IAAF/Coca Cola World Junior Championships 1 22.87 +0.7 Santiago de Chile 21 OCT 2000


Focus on Athletes biographies are produced by the IAAF Communications Dept, and not by the IAAF Statistics and Documentation Division. If you have any enquiries concerning the information, please use the Contact IAAF page, selecting ‘Focus on Athletes Biographies’ in the drop down menu of contact area options.


Updated 9 August 2008

Veronica CAMPBELL-BROWN (nee Campbell), Jamaica (100/200/4x100m)

Born 15 May 1982, Trelawny
Lives: Orlando, Florida
1.63 / 61kg
Coach: Lance Brauman
Manager: Claude Bryan

Who would have thought it? Consider the great names from Jamaica - past and present, men and women - who have graced the 100m. Herb McKenley, Lennox Miller, Don Quarrie, Merlene Ottey, Asafa Powell, Usain Bolt. But none has won a senior global gold medal in the blue riband event of athletics. That historic first moment belongs to Veronica Campbell after her triumph at the 2007 World Championships, in Osaka.

But the recently-married (November 2007) Veronica Campbell-Brown is accustomed to making history. Winner of the first World Youth Championships 100m in 1999, she was also the first to achieve the women’s sprint double at the World Junior Championships, in 2000,  and is the first Jamaican woman to hold an Olympic sprint title, having taken the 200m gold at Athens 2004.

The day after Powell had disappointed his homeland by finishing third, behind Tyson Gay (United States) and Derrick Atkins (Bahamas) in the men’s 100m Final in Osaka, Campbell raised the Jamaican flag in the closest of finishes After a long delay for the result to be confirmed – both Campbell and defending champion Lauryn Williams (US) timed 11.01 – she was able to celebrate her latest entry into the national record books.

Until Campbell ended the 111-year wait, since the first modern Olympics in 1896, for a Jamaican Olympic or World 100m champion, the list of near misses was long indeed: 1952 Olympics: McKenley - runner-up to Lindy Remigino (US); 1968 Olympics: Miller - runner-up to Jim Hines (US); 1976 Olympics: Quarrie - runner-up to Hasely Crawford (Trinidad); 1987 World Championships - Ray Stewart runner-up to Carl Lewis (US); 1992 Olympics: Juliet Cuthbert - runner-up to Gail Devers (US); 1993 World Championships: Ottey - runner-up to Devers; 1995 World Championships: Ottey - runner-up to Gwen Torrence (US). 1996 Olympics: Ottey - runner-up to Devers; And, in the 2005 World Championships, in Helsinki, even Campbell herself finished runner-up, to Williams.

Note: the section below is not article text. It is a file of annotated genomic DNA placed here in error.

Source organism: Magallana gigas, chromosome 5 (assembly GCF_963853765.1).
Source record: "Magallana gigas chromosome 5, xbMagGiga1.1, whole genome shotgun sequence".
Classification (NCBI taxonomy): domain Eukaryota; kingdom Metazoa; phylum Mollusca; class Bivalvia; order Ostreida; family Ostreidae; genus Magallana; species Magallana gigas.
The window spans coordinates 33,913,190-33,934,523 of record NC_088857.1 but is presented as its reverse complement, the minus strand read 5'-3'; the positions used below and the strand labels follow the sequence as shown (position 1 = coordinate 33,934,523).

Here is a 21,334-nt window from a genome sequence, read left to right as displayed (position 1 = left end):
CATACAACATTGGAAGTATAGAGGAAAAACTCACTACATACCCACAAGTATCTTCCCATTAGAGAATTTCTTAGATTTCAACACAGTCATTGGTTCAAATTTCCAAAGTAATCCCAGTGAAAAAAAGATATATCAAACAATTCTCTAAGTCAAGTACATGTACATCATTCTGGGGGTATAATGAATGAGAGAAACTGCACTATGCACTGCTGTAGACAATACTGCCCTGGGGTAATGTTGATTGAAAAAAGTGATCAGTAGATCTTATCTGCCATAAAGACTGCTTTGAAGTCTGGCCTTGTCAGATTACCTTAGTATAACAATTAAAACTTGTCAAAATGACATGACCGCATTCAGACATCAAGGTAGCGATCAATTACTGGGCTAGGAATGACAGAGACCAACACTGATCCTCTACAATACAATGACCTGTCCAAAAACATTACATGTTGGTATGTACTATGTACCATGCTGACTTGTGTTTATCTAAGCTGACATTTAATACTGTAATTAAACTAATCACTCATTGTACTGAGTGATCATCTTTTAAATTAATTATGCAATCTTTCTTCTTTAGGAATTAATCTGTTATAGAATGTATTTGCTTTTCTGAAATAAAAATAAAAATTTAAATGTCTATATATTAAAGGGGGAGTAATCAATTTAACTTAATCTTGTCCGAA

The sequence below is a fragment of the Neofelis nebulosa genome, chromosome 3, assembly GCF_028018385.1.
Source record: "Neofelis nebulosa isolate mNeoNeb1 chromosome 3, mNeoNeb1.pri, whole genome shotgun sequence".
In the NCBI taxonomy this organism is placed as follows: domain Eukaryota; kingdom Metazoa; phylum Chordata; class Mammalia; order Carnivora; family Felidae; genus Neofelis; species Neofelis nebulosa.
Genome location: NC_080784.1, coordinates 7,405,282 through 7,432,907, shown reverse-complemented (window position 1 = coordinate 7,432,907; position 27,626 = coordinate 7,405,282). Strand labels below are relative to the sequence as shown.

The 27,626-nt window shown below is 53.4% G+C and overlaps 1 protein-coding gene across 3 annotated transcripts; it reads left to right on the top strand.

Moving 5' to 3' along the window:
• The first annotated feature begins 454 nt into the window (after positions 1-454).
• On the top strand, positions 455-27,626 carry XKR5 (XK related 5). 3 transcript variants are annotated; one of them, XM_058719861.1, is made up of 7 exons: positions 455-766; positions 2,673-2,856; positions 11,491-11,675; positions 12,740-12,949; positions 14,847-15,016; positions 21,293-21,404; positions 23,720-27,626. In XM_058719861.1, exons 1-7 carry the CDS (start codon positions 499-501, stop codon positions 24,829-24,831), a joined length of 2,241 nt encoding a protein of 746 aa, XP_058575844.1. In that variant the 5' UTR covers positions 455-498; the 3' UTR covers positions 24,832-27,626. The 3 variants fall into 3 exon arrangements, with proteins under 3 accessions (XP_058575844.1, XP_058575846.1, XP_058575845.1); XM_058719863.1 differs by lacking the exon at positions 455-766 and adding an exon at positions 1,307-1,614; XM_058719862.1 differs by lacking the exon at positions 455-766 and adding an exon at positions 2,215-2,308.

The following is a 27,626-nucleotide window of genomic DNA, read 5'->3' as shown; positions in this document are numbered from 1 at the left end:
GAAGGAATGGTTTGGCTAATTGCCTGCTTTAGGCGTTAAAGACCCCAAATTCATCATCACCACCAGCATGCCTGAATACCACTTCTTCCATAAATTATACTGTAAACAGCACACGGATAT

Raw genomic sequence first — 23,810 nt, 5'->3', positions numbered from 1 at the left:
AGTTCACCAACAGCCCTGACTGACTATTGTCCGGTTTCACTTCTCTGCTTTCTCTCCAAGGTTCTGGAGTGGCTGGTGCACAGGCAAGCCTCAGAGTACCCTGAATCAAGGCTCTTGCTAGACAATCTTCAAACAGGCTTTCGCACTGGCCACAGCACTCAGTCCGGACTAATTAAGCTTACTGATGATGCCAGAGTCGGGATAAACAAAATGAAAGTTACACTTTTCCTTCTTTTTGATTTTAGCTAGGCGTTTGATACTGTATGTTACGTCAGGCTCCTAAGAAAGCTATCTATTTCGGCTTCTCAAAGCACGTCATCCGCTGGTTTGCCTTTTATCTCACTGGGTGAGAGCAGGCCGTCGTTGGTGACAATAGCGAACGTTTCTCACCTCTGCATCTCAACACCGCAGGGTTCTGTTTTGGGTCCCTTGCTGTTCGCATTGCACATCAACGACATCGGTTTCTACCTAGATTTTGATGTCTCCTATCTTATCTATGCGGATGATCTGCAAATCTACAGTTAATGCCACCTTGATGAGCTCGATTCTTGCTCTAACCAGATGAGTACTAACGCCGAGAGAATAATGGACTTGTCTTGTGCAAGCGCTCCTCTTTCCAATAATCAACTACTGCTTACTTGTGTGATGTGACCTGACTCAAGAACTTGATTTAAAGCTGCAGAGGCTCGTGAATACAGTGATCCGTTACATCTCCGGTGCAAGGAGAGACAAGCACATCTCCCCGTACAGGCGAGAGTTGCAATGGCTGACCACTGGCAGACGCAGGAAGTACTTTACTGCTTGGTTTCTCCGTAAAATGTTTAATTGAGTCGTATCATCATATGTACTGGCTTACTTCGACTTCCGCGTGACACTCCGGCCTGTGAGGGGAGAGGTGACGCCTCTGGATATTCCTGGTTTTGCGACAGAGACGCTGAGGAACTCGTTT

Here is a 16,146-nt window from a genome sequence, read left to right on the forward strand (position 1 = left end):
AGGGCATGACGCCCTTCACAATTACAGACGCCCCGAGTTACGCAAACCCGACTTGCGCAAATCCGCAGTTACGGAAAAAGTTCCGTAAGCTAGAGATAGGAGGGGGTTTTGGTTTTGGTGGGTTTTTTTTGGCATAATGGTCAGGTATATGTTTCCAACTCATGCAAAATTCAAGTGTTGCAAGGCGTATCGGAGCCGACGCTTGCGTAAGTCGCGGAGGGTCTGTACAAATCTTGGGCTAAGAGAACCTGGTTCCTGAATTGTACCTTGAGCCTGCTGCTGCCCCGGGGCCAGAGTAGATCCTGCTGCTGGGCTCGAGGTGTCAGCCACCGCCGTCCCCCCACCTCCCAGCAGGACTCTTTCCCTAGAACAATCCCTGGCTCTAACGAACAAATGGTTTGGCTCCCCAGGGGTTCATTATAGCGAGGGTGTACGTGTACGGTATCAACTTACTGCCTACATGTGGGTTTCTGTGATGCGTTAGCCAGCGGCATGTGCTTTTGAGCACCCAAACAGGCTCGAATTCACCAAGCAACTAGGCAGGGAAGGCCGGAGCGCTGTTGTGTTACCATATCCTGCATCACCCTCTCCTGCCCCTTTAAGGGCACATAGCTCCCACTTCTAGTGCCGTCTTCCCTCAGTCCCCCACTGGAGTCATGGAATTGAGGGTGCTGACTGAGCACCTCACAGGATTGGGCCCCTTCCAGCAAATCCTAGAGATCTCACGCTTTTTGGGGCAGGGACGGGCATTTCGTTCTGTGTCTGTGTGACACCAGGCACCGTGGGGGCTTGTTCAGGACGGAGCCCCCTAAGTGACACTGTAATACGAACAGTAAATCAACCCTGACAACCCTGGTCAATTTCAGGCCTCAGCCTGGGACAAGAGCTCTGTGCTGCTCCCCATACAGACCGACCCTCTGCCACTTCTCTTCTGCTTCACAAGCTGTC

Adding to Jamaica’s catalogue of near misses, at the 2000 Olympics Tanya Lawrence finished third behind Marion Jones (US) and Katerina Thanou (Greece). The American and Greek have since been discredited for doping offences. At the 2005 World Championships, Michael Frater finished second to Justin Gatlin, another American who was later banned.

All of which left Campbell to make the big breakthrough. Her road to history began in Trelawny, the parish which has produced many prominent Jamaican athletes, among them Merlene Frazer, Ben Johnson, Michael Green and Bolt. More specifically, it began along the track between the family home and local grocery store. Mum, having identified her daughter’s speed, put it to practical use, setting young Veronica as the automatic timer for dinner.

“I was always the favourite child to be sent to the grocery store to buy groceries because I would do it so quickly,” Campbell recalled. “It was a dirt path and I would run there and back. It wasn’t very far and, if my mum sent me to get some eggs for breakfast, she could put the fat on the fire and know I would be back in time before it burned out. So I have been running from a very tender age.”

Whether it was fetching the eggs or shattering the egos of local boys who thought they could outrun her, Campbell never doubted her ability. “The boys always thought they could beat me, so we would always compete to prove a point, and I always won,” she recalled. “I was around 9 or 10, the boys were maybe 15. There was one particular guy who was an athlete and he always thought he was the fastest but I would always beat him.”

How long did it take him to get the message? “I guess he didn’t get it because he didn’t beat me once and kept coming back,” Campbell said. “I haven’t seen him for many years, so I don’t know where he is.”